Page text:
Broderick Law Firm, LLC

Crosswalk Laws in Massachusetts and New Hampshire

Massachusetts Pedestrian Injury Lawyer

You may have heard that pedestrians have the right of way in a crosswalk, but what exactly does that mean for drivers? And, what about pedestrians crossing at an intersection without a marked crosswalk, or cutting across in the middle of the street?


Here’s a quick rundown of what the crosswalk laws of Massachusetts and New Hampshire require of drivers and pedestrians, and what those requirements mean for drivers who hit a pedestrian or a pedestrian who has been hit by a car.

Crosswalk Laws

Massachusetts Crosswalk Laws

Massachusetts law regarding marked crosswalks without operating traffic signals requires that:


  • A driver yield to a pedestrian who is in the crosswalk in two circumstances:
    • If the pedestrian is in the crosswalk on the side of the road where the vehicle is traveling, or
    • If the pedestrian is approaching from the other side of the road and is within 10 feet of the half the vehicle is traveling in


The law also provides that no driver shall pass another driver who is stopped to allow a pedestrian to cross in a crosswalk, and that a driver may not enter the crosswalk when a pedestrian is crossing unless there is sufficient space on the other side to accommodate the vehicle–even if the traffic signal says the driver may proceed.


Violation of this statute carries a $200 fine, but the consequences may be more serious if a pedestrian is injured.


Pedestrians don’t have the right of way at intersections with signals if the Don’t Walk signal is displayed and vehicles have a green light. Pedestrians also don’t have the right of way when crossing at a point other than an intersection or marked crosswalk. Crossing in the middle of the street, also called “jaywalking,” is illegal in Massachusetts.

New Hampshire Crosswalk Laws

New Hampshire law regarding the priority of pedestrians in a marked crosswalk without active signals is similar to Massachusetts law. The vehicle must yield to a pedestrian who is in the crosswalk on the same side of the road as the vehicle, and to pedestrians approaching from the other side. However, unlike Massachusetts law, the New Hampshire law doesn’t provide a specific number of feet. Instead, it says “is approaching so closely from the opposite half of the roadway as to be in danger.”


New Hampshire law also prohibits a driver from passing another driver who is stopped to permit a pedestrian to cross in a crosswalk. But, New Hampshire does not add the requirement regarding refraining from entering the crosswalk until adequate space is available on the other side.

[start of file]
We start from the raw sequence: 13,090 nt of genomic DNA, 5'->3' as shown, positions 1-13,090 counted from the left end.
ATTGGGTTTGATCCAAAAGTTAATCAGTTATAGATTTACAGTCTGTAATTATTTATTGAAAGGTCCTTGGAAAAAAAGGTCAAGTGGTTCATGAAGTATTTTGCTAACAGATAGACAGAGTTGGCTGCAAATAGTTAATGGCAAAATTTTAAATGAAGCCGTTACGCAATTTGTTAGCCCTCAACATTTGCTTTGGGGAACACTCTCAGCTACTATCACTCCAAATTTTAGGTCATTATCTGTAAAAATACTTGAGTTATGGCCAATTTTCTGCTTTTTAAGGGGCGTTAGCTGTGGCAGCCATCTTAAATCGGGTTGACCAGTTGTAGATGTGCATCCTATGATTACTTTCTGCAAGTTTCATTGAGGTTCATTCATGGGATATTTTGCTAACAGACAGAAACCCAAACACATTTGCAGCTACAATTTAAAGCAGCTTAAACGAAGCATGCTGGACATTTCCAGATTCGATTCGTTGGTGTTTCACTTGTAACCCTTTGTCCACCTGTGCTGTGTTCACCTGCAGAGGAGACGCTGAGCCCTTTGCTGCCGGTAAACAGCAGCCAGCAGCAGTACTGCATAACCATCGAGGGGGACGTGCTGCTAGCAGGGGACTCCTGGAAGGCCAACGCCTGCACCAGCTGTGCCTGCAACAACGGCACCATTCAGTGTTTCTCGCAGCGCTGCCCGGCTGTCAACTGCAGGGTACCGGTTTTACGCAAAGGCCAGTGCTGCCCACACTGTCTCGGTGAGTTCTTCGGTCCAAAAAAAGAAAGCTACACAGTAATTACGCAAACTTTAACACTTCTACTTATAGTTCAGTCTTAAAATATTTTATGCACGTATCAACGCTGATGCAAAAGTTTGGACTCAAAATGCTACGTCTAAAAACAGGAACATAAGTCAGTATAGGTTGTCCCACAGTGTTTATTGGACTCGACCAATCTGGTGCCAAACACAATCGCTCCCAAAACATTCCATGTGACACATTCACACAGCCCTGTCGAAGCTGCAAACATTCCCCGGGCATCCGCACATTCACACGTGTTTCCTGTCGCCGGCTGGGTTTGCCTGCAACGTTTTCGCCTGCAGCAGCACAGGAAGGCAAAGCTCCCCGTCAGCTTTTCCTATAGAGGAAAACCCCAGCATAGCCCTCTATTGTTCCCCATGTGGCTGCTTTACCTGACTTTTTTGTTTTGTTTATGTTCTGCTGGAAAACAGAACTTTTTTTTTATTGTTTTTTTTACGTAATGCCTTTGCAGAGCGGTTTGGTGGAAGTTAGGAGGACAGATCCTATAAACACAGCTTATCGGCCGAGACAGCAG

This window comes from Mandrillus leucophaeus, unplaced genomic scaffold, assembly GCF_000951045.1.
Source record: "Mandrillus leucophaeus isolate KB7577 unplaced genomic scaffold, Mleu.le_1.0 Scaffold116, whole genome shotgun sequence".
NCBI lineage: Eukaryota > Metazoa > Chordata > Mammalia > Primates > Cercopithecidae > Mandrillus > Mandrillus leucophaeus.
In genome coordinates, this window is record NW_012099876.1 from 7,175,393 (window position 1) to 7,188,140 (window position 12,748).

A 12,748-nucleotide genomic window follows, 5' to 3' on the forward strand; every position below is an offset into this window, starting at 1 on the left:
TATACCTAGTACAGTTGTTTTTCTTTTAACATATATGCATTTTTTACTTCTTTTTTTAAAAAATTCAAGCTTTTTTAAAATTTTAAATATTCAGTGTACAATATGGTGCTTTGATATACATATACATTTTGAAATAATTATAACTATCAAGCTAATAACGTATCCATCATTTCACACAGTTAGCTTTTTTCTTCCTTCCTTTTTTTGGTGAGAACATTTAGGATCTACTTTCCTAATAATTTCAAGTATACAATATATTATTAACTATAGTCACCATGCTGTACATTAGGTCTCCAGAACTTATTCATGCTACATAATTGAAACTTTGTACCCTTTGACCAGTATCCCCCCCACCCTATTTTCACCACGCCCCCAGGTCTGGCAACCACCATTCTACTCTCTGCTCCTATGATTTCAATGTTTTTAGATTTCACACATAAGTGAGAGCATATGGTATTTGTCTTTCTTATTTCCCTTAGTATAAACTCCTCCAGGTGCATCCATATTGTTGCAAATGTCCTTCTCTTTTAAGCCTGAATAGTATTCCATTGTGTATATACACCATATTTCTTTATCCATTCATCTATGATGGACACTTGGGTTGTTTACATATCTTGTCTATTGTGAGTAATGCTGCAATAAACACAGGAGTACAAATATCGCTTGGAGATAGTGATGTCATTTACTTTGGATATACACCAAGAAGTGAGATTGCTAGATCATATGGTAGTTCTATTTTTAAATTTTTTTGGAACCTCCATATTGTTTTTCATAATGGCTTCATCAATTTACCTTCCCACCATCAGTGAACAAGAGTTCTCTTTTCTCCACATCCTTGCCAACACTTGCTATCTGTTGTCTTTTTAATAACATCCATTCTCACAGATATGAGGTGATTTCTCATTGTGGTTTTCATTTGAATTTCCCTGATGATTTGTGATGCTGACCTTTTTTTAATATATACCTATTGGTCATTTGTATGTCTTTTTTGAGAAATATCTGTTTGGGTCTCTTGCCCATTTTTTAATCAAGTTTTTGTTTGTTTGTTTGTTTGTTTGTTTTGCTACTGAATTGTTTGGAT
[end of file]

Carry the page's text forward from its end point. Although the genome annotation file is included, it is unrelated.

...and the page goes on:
In addition, the New Hampshire statute includes this restriction on pedestrians:


No pedestrian shall suddenly leave a curb or other place of safety and walk or run into the path of a vehicle which is so close as to constitute an immediate hazard.

Crosswalk Accidents and Pedestrian Injuries

Violation of pedestrian safety regulations may be presented as evidence of negligence on the part of the driver who hits a pedestrian and causes injury. However, the way this evidence is weighed differs from state to state.


In New Hampshire, violation of a law intended to protect the public constitutes “negligence per se.” That means, for example, that a driver who violated the crosswalk law and failed to yield the right of way when required can be presumed negligent simply because he or she violated a safety regulation. That makes it somewhat easier for the injured person to establish a negligence claim.


Massachusetts does not recognize negligence per se. However, the fact that the driver violated a safety law can be considered as some evidence that the driver did not exercise reasonable care.

What if the Injured Pedestrian Was Partly Responsible?


If the pedestrian caused or contributed to the accident through their own negligence–for example, by stepping into the intersection in front of an oncoming vehicle, or attempting to cross in the middle of the street–the pedestrian may be found to be wholly or partly responsible for their own injuries.


The impact that will have on a personal injury claim depends on the degree of fault that lies with the pedestrian. If the injured pedestrian is not more than 50% responsible, they may be entitled to proportionate damages. For example, if the driver is found to have been 60% responsible and the pedestrian 40% responsible, the pedestrian might be awarded 60% of their damages. If the pedestrian is more than 50% responsible, no compensation would be available.


If you’re a pedestrian who has been injured in Massachusetts or New Hampshire, talk with an experienced personal injury attorney right away. Schedule your free consultation with attorney Kevin P. Broderick right now by calling 978-459-3085 or filling out the contact form on this site.

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